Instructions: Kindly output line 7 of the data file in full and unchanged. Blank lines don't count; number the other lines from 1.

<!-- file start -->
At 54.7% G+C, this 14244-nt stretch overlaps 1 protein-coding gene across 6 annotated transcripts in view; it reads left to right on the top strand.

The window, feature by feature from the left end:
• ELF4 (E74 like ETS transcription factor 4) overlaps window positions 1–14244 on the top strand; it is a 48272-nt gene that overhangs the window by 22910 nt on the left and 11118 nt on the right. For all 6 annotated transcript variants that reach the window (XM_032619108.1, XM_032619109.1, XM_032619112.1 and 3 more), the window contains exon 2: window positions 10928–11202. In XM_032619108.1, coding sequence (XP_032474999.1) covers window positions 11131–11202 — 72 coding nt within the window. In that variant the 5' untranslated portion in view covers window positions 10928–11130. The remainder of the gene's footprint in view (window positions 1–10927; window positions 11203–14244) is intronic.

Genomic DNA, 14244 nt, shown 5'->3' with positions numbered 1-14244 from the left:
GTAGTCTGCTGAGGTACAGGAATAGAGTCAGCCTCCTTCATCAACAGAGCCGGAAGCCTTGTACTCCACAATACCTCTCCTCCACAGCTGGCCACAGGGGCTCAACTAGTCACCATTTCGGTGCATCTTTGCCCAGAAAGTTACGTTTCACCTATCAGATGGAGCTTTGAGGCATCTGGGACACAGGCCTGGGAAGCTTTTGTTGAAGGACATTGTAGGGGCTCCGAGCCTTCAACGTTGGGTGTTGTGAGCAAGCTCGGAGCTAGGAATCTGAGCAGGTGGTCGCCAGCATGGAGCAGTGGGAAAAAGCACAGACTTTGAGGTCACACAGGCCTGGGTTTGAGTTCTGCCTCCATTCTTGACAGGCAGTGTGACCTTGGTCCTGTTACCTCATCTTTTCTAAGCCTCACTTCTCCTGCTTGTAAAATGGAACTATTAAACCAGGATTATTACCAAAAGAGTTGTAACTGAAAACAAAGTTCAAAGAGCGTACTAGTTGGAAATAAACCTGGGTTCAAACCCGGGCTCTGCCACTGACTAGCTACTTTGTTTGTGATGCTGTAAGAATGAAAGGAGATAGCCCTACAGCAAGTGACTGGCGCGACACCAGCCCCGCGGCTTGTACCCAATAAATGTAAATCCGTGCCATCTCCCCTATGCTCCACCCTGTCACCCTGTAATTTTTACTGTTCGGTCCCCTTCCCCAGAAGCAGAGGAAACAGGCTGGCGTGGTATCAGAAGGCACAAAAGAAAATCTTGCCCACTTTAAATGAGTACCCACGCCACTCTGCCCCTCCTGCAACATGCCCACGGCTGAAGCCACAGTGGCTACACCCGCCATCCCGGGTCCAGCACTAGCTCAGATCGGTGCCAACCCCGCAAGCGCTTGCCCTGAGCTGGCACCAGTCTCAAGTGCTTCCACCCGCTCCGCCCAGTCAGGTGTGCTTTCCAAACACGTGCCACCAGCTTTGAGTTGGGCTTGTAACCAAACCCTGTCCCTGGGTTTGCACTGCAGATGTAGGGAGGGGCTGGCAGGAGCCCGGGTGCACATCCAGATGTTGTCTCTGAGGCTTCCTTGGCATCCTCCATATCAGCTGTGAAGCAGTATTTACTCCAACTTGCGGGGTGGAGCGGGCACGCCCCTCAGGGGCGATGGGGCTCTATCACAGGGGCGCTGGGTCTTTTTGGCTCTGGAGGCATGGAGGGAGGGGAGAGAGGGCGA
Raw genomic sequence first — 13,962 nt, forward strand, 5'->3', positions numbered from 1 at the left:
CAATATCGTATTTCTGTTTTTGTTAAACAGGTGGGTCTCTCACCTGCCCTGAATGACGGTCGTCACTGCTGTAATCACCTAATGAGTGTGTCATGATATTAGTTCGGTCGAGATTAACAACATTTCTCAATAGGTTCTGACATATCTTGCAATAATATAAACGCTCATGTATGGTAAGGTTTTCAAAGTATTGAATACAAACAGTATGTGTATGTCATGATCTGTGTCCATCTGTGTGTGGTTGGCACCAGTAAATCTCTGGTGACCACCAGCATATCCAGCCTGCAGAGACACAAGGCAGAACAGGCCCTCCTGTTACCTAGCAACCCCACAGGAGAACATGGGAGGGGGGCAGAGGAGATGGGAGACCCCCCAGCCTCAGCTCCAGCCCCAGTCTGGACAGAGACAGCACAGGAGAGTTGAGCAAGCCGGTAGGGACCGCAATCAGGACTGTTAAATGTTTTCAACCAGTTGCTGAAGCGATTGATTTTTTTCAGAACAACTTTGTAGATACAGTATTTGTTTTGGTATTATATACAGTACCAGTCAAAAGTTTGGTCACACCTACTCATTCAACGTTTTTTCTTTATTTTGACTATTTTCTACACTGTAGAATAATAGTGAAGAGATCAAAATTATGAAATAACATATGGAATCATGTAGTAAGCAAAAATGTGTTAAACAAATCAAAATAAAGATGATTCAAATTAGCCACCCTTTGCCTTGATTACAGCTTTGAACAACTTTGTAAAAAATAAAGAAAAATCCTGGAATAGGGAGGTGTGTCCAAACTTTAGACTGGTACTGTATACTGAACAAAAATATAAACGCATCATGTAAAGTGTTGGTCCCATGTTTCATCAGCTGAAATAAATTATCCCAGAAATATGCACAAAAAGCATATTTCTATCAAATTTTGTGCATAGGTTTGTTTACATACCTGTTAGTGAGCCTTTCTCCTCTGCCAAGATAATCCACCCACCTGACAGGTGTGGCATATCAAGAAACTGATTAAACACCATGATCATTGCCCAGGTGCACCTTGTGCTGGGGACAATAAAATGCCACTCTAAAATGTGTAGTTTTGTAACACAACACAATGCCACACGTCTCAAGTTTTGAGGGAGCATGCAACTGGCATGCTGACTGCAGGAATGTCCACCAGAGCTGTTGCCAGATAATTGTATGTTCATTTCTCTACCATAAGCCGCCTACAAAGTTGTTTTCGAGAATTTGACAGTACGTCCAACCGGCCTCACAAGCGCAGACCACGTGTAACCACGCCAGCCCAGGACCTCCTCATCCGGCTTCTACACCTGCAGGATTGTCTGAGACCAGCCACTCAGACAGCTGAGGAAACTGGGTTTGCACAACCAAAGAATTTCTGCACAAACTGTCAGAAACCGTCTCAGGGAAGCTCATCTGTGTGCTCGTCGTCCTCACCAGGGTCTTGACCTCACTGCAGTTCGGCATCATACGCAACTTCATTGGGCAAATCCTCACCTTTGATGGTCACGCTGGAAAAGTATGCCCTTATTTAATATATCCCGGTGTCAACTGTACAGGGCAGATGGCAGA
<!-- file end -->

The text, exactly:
CAATATCGTATTTCTGTTTTTGTTAAACAGGTGGGTCTCTCACCTGCCCTGAATGACGGTCGTCACTGCTGTAATCACCTAATGAGTGTGTCATGATATTAGTTCGGTCGAGATTAACAACATTTCTCAATAGGTTCTGACATATCTTGCAATAATATAAACGCTCATGTATGGTAAGGTTTTCAAAGTATTGAATACAAACAGTATGTGTATGTCATGATCTGTGTCCATCTGTGTGTGGTTGGCACCAGTAAATCTCTGGTGACCACCAGCATATCCAGCCTGCAGAGACACAAGGCAGAACAGGCCCTCCTGTTACCTAGCAACCCCACAGGAGAACATGGGAGGGGGGCAGAGGAGATGGGAGACCCCCCAGCCTCAGCTCCAGCCCCAGTCTGGACAGAGACAGCACAGGAGAGTTGAGCAAGCCGGTAGGGACCGCAATCAGGACTGTTAAATGTTTTCAACCAGTTGCTGAAGCGATTGATTTTTTTCAGAACAACTTTGTAGATACAGTATTTGTTTTGGTATTATATACAGTACCAGTCAAAAGTTTGGTCACACCTACTCATTCAACGTTTTTTCTTTATTTTGACTATTTTCTACACTGTAGAATAATAGTGAAGAGATCAAAATTATGAAATAACATATGGAATCATGTAGTAAGCAAAAATGTGTTAAACAAATCAAAATAAAGATGATTCAAATTAGCCACCCTTTGCCTTGATTACAGCTTTGAACAACTTTGTAAAAAATAAAGAAAAATCCTGGAATAGGGAGGTGTGTCCAAACTTTAGACTGGTACTGTATACTGAACAAAAATATAAACGCATCATGTAAAGTGTTGGTCCCATGTTTCATCAGCTGAAATAAATTATCCCAGAAATATGCACAAAAAGCATATTTCTATCAAATTTTGTGCATAGGTTTGTTTACATACCTGTTAGTGAGCCTTTCTCCTCTGCCAAGATAATCCACCCACCTGACAGGTGTGGCATATCAAGAAACTGATTAAACACCATGATCATTGCCCAGGTGCACCTTGTGCTGGGGACAATAAAATGCCACTCTAAAATGTGTAGTTTTGTAACACAACACAATGCCACACGTCTCAAGTTTTGAGGGAGCATGCAACTGGCATGCTGACTGCAGGAATGTCCACCAGAGCTGTTGCCAGATAATTGTATGTTCATTTCTCTACCATAAGCCGCCTACAAAGTTGTTTTCGAGAATTTGACAGTACGTCCAACCGGCCTCACAAGCGCAGACCACGTGTAACCACGCCAGCCCAGGACCTCCTCATCCGGCTTCTACACCTGCAGGATTGTCTGAGACCAGCCACTCAGACAGCTGAGGAAACTGGGTTTGCACAACCAAAGAATTTCTGCACAAACTGTCAGAAACCGTCTCAGGGAAGCTCATCTGTGTGCTCGTCGTCCTCACCAGGGTCTTGACCTCACTGCAGTTCGGCATCATACGCAACTTCATTGGGCAAATCCTCACCTTTGATGGTCACGCTGGAAAAGTATGCCCTTATTTAATATATCCCGGTGTCAACTGTACAGGGCAGATGGCAGA